Rejection is never painless, but it can be agonizingly harrowing in a long-term relationship. Whether the breakup came out of the blue, or your instincts told you something wasn’t quite right long ago, the pain can leave your heart gasping for air. Not only did you share the contents of your heart and soul with this person, but you might have also shared friends, classes at school and extracurricular activities. You can cope with the rejection by learning what to expect and how to use strategies that encourage your heart to heal.
Don't Go With the Flow of Negative Feelings
When your heart feels fractured in a million different places, it’s tempting to blame yourself for the unhappy outcome of your relationship. Don’t fall into this pattern of negative thinking that can push you into a downward spiral of sadness. Instead, give yourself daily reminders about your talents and qualities that make you undeniably unique, recommends TeensHealth online in the article, “Getting Over a Break-up.” Your loyal friends and family members can remind you if you experience problems remembering your positive traits.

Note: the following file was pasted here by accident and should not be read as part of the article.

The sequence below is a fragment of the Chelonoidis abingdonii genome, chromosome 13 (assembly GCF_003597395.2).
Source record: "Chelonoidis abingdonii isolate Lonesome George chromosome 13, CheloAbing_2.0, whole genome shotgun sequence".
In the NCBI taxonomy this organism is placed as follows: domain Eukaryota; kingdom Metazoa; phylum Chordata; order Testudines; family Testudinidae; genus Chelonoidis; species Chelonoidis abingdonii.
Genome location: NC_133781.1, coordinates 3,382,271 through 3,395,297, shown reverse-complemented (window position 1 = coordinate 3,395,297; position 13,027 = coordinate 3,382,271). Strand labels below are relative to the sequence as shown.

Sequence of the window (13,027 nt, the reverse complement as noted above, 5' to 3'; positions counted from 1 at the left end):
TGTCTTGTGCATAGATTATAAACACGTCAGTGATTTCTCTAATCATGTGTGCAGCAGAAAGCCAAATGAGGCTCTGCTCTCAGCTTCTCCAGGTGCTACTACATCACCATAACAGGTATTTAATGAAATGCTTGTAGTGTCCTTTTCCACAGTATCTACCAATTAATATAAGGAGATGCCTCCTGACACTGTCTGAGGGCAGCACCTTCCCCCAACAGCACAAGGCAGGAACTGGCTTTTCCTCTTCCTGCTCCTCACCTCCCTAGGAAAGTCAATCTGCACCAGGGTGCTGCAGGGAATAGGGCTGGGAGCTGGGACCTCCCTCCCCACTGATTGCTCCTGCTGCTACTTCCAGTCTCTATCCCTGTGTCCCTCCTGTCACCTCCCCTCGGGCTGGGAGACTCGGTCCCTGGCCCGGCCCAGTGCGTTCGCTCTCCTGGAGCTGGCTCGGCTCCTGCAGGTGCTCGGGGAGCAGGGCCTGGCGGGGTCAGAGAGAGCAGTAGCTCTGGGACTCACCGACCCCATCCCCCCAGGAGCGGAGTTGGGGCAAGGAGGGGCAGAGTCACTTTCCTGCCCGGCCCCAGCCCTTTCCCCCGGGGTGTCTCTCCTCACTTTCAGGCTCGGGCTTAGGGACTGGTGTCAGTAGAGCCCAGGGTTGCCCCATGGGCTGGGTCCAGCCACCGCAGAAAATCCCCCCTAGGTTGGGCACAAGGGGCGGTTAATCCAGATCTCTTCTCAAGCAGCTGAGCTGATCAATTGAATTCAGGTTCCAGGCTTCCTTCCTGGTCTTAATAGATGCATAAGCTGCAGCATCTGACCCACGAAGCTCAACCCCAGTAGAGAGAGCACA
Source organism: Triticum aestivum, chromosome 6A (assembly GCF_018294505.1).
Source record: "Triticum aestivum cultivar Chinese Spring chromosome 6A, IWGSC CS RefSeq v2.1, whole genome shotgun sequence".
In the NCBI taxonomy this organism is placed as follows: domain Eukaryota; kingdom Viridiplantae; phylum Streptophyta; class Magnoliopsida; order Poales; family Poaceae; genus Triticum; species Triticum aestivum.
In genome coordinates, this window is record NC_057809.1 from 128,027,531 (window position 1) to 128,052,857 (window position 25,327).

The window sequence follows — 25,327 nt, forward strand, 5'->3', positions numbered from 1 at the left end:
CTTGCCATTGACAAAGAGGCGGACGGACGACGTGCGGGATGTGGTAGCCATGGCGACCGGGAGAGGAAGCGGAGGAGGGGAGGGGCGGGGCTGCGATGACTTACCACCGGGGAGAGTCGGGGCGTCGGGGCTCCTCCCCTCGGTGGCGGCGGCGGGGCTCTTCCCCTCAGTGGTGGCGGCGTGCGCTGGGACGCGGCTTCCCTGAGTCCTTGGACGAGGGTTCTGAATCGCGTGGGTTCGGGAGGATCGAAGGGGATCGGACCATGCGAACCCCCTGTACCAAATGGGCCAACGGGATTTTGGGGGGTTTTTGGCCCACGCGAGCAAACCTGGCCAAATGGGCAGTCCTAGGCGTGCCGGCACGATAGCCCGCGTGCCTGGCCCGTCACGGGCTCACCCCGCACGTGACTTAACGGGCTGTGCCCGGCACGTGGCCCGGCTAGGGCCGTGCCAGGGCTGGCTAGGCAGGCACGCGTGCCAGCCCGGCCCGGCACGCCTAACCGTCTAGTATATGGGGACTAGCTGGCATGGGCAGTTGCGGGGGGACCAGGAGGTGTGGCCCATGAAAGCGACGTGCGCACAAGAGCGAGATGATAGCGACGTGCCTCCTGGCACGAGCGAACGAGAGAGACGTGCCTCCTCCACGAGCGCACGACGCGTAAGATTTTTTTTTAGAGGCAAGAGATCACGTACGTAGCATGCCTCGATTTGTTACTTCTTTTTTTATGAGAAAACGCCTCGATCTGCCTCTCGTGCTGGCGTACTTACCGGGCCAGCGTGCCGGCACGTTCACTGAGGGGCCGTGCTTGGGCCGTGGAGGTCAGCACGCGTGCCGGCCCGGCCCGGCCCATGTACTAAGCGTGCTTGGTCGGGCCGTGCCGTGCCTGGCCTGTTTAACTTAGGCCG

The hobbies, interests and activities that you enjoyed prior to your relationship remain an integral part of who you are, even though you may not feel motivated to participate in these activities following a breakup. There’s no need to jump back in, but gradually return to a diversion you like, suggests Helpguide.org in the article, “Coping With a Breakup or Divorce: Moving on After a Relationship Ends.” It’s OK to permit yourself some down time, but don’t wait too long to enjoy some new music from a favorite artist, a movie or pizza with a friend.
Be Mad, Sad and Glad
Sometimes your responses to rejection by your boyfriend can be baffling, but allow yourself to feel these emotions that may not make sense. For example, perhaps you may feel bluer than blue one moment, but experience an unexpected surge of angry feelings that blindsides you a few moments later. Expect to experience a wide range of intense emotions that ebb and flow. Your feelings don’t have to make sense right now, and they will subside over time.
Put on a Happy Face
Laughter and humor are soothing therapies that help to relieve the effects of the stress related to rejection. You need incentives to laugh, so seek out opportunities to share humor with others. Spend time with friends and family members who like to laugh says the article "Laughter is the Best Medicine," in Helpguide.org. Join them in watching a funny movie or belting out a karaoke classic. Humor permits you to redefine some of your negative feelings, diminish anxiety and dissipate the storm clouds gathering in your heart.
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